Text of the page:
The Bledsoe Firm - October 2019

The Bledsoe Firm | 949.363.5551 october | 2019

B reaking A way F rom the ‘T oxic P erfectionism ’ of S ocial M edia

Collin Kartchner is fighting back against “toxic perfectionism” and the dark side of online social media. Last month, I focused on the negative influence of social media and the idea that many people, especially kids, are affected by social media comparison. This is when kids (and adults) compare their lives to people they follow on social media. Through websites and apps like Facebook and Instagram, people showcase their “perfect” lives. These people rack up followers and have to work hard to cultivate the ideal image. The problem is many young people see this and incorrectly assume this person is, in fact, living a perfect life. That’s what I mean when I use the term toxic perfectionism. A lot of people nowadays are creating the illusion that they are living grand and wonderful lives. It’s fake, but many Instagram celebrities successfully pass it off as real. Of course, the problems of social media go far beyond toxic perfectionism. There’s also a huge problem with cyberbullying as well as cyberstalking. Mixed in with these harmful issues is the time that’s wasted constantly checking for updates or just scrolling endlessly through posts. After all, the developers behind the Facebook and Instagram apps, for example, have designed these platforms to be addicting. They want people to stay on the apps for as long as possible so they can sell more ads. As I mentioned last month, Collin created a hashtag called #SaveTheKids and a website at This site serves as a resource for parents, educators, and even kids so they can better understand the issues surrounding social media usage.

project is still very new, but his concept has people talking. The idea is all about helping kids stay connected without the downsides that come with social media and constant internet access.

Gabb Wireless ( offers a phone and a phone plan. But unlike most phones on the market today, this one cannot be used to download additional apps. It goes back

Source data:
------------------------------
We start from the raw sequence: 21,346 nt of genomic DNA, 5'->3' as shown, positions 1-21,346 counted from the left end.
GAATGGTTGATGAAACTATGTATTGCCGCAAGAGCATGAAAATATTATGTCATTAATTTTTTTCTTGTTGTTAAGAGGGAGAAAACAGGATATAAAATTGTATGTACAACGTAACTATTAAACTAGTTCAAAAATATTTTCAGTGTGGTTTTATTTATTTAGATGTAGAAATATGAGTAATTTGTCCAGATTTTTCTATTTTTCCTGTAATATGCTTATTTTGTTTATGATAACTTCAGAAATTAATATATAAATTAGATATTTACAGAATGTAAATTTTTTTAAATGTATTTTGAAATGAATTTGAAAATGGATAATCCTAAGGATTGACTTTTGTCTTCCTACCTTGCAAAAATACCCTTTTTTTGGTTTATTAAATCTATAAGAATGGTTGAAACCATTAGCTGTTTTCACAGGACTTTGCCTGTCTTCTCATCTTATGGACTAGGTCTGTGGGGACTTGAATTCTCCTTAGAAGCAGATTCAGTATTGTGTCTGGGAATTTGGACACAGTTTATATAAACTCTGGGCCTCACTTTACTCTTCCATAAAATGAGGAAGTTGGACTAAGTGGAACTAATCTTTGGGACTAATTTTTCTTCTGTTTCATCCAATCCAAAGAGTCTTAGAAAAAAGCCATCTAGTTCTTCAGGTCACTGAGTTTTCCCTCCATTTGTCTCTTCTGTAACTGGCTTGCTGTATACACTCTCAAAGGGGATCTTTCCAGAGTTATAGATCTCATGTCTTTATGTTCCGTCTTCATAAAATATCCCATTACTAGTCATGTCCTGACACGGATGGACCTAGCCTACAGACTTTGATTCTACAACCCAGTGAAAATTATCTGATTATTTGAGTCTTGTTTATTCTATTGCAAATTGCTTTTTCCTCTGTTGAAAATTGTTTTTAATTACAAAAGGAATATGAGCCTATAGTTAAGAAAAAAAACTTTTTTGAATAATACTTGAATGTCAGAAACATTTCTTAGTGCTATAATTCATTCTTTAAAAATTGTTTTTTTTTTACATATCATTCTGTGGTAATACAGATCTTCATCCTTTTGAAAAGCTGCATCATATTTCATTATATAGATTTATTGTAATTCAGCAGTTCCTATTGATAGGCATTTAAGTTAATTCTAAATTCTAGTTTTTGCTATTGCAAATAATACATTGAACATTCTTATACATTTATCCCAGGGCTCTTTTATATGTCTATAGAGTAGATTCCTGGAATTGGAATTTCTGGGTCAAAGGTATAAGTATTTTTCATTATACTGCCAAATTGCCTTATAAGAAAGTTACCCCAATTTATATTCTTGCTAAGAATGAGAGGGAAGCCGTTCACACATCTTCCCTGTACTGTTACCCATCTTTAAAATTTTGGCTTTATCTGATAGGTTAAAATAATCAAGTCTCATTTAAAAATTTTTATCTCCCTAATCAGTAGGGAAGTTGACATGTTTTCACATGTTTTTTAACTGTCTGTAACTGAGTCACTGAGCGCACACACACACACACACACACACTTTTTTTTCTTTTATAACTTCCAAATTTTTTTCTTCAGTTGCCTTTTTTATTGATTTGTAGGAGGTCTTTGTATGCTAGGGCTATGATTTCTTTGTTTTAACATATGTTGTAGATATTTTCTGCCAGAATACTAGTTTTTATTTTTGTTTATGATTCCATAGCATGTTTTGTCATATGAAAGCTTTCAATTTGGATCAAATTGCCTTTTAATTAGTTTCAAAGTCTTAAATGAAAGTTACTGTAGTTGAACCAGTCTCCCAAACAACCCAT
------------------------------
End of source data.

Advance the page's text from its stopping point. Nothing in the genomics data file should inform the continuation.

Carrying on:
to basics while still utilizing updated technology. In short, the phone cannot access the internet, doesn’t have games, cannot access any social media, and cannot send picture messages. The phone only allows users to make calls and texts, along with standard features like a calendar, an alarm, a calculator, and a camera. It’s been designed for kids ages 8–14 in mind, people of nearly any age can use and enjoy it. Plus, Gabb Wireless comes with an unlimited talk and text plan. Again, this project is still getting off the ground and has limited availability, but it’s something worth looking at — especially as more parents want their kids to have a phone to keep in touch when they’re not at home. Not only is this phone simplified, it’s a great way to limit kids’ time online and on social media. Of course, it’s still up to the parents to help monitor screen time at home when kids may have access to the family computer, their own computer, the TV, and so on. But now parents can have some control of media use even when their kids are away. Will this phone (or using less-advanced phones in general) protect kids from toxic perfectionism and cyberbullying? Not 100%, no. But it can make a huge difference. When kids don’t have constant access to social media, the internet, and games, they spend much less time less time staring at a small screen and more time interacting with others in person or enjoying nature. This, I think we can all agree, is a good thing, and every little bit helps.

Stay tuned for next month’s newsletter as we dive into the third part of this look into #SaveTheKids and the negative impact of social media.

—John Bledsoe

In addition to this resource, Collin also helped spearhead a project called Gabb Wireless. The

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